Microsoft is now among the list of investors in self-driving technology startup Cruise.
Cruise announced Tuesday that Microsoft, together with existing investors General Motors and Honda, as well as some institutional investors, injected an additional $2 billion in a new round of funding, bringing Cruise’s post-money valuation to $30 billion.
However, the Microsoft deal is more than just a pure investment play. Microsoft and Cruise plan to work together, with Cruise set to leverage Microsoft’s Azure cloud and edge computing platform for its future fleet of self-driving cars. GM, Cruise’s biggest shareholder, already uses Azure for its cloud computing needs.
“As Cruise and GM’s preferred cloud, we will apply the power of Azure to help them scale and make autonomous transportation mainstream,” Satya Nadella, CEO of Microsoft, said in a statement.
Microsoft will also be able to enhance Azure’s services to better suit transportation companies by tapping Cruise’s fleet-management know-how, according to Cruise.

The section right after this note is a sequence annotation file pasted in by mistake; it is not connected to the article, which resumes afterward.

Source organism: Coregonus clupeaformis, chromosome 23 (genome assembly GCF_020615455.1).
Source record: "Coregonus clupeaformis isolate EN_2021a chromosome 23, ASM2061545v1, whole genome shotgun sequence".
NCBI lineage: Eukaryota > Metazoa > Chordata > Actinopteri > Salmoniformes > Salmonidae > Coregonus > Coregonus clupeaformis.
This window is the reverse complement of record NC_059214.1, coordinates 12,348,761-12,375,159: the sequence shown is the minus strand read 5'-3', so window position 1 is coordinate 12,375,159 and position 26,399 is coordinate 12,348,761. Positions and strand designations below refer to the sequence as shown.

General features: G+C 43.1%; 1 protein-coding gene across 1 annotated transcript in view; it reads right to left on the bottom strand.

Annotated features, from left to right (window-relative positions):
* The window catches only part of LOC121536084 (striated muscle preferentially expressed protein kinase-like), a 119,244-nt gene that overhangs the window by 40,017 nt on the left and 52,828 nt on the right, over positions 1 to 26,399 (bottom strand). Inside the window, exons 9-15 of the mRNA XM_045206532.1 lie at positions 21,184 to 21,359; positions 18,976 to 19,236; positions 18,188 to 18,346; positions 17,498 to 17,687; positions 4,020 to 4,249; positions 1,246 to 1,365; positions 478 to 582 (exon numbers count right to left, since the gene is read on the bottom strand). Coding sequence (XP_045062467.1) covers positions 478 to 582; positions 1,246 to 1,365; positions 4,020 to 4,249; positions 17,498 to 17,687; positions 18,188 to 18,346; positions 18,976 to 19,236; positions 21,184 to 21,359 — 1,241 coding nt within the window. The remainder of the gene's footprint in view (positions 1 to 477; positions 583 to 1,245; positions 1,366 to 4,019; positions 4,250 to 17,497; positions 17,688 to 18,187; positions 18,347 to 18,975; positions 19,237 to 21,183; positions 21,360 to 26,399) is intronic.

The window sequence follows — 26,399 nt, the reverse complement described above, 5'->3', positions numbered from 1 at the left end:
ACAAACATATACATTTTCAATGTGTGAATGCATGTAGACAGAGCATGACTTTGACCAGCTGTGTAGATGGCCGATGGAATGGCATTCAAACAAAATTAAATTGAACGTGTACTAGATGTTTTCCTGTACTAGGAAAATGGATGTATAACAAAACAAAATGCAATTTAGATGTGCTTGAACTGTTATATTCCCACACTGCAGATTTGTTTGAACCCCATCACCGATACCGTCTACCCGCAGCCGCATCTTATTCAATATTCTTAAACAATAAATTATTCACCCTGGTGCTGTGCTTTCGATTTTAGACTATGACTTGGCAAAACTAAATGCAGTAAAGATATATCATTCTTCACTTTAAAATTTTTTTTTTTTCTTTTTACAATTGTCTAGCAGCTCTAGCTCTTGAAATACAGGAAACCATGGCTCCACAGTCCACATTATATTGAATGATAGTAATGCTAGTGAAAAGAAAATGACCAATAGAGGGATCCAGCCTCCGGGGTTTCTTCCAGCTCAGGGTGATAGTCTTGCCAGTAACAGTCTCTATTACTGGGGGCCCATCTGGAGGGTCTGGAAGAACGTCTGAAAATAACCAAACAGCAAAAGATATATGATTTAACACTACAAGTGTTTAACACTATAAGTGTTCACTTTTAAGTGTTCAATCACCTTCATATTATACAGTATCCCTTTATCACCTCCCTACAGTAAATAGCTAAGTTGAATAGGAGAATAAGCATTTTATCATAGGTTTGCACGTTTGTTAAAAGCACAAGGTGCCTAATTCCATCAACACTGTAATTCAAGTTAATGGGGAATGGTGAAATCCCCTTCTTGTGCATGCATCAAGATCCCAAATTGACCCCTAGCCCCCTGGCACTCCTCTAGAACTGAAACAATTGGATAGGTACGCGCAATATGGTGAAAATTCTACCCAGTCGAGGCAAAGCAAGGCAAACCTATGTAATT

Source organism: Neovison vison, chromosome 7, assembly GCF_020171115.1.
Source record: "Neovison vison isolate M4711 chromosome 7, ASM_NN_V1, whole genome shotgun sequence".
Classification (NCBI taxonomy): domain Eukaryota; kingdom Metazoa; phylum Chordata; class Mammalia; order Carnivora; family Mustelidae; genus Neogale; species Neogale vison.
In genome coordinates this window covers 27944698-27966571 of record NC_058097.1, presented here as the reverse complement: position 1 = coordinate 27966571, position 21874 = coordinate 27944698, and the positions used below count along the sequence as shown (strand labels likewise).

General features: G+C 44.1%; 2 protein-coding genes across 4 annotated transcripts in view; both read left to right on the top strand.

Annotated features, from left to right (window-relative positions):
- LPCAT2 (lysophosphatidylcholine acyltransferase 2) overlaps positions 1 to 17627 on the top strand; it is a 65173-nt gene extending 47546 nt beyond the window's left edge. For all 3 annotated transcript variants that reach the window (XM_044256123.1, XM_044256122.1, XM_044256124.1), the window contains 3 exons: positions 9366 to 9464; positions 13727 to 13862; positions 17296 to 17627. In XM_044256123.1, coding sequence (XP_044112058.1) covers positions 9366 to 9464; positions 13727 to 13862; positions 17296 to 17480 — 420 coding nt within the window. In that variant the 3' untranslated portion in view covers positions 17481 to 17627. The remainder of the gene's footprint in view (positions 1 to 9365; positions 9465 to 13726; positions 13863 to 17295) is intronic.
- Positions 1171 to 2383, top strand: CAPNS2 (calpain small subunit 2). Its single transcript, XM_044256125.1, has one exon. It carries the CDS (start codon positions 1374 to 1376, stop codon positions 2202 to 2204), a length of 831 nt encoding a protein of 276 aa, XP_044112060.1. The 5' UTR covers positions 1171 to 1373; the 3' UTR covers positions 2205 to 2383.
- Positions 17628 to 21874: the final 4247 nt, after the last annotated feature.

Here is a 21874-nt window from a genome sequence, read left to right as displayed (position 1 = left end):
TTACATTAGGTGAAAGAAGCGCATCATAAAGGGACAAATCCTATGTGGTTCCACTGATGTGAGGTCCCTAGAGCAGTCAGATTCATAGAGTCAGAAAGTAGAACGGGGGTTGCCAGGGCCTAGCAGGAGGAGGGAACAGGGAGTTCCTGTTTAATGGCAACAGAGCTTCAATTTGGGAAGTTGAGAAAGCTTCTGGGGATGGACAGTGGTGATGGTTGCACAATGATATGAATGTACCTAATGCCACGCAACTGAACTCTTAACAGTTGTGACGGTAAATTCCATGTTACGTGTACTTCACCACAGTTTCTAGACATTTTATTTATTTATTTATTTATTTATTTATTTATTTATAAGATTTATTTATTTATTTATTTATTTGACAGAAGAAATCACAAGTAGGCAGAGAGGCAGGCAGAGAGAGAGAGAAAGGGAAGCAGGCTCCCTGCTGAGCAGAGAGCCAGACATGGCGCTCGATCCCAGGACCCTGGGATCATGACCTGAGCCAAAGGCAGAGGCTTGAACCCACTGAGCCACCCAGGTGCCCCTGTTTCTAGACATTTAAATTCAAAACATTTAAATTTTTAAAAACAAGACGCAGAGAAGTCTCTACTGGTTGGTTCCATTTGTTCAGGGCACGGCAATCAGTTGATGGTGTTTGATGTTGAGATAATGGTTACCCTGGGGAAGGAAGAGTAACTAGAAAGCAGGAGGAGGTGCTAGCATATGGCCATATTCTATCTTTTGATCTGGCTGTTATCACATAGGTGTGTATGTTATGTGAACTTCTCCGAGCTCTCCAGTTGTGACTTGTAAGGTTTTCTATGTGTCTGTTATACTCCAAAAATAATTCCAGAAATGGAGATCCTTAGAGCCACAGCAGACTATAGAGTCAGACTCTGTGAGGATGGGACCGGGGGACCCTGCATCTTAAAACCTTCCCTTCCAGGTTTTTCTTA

Cruise is testing self-driving prototypes in a number of cities, and some of them are testing without a human behind the wheel. Cruise’s prototypes rank at Level 4 on the SAE scale of self-driving capability, as the cars are limited in the areas in which they can operate on their own. The final goal is Level 5, where a self-driving car is able to operate at the same level as a human driver. While Level 5 might be a decade or more away, companies plan to start offering commercial services involving Level 4 self-driving cars much sooner.
In early 2020, Cruise unveiled a self-driving shuttle called the Cruise Origin that the company said would enter a limited service in 2021, likely in San Francisco where Cruise is headed and conducts most of its testing. Cruise last fall also said it would trial an automated delivery service with Walmart starting in early 2021. The delivery service will cover parts of Scottsdale, Arizona.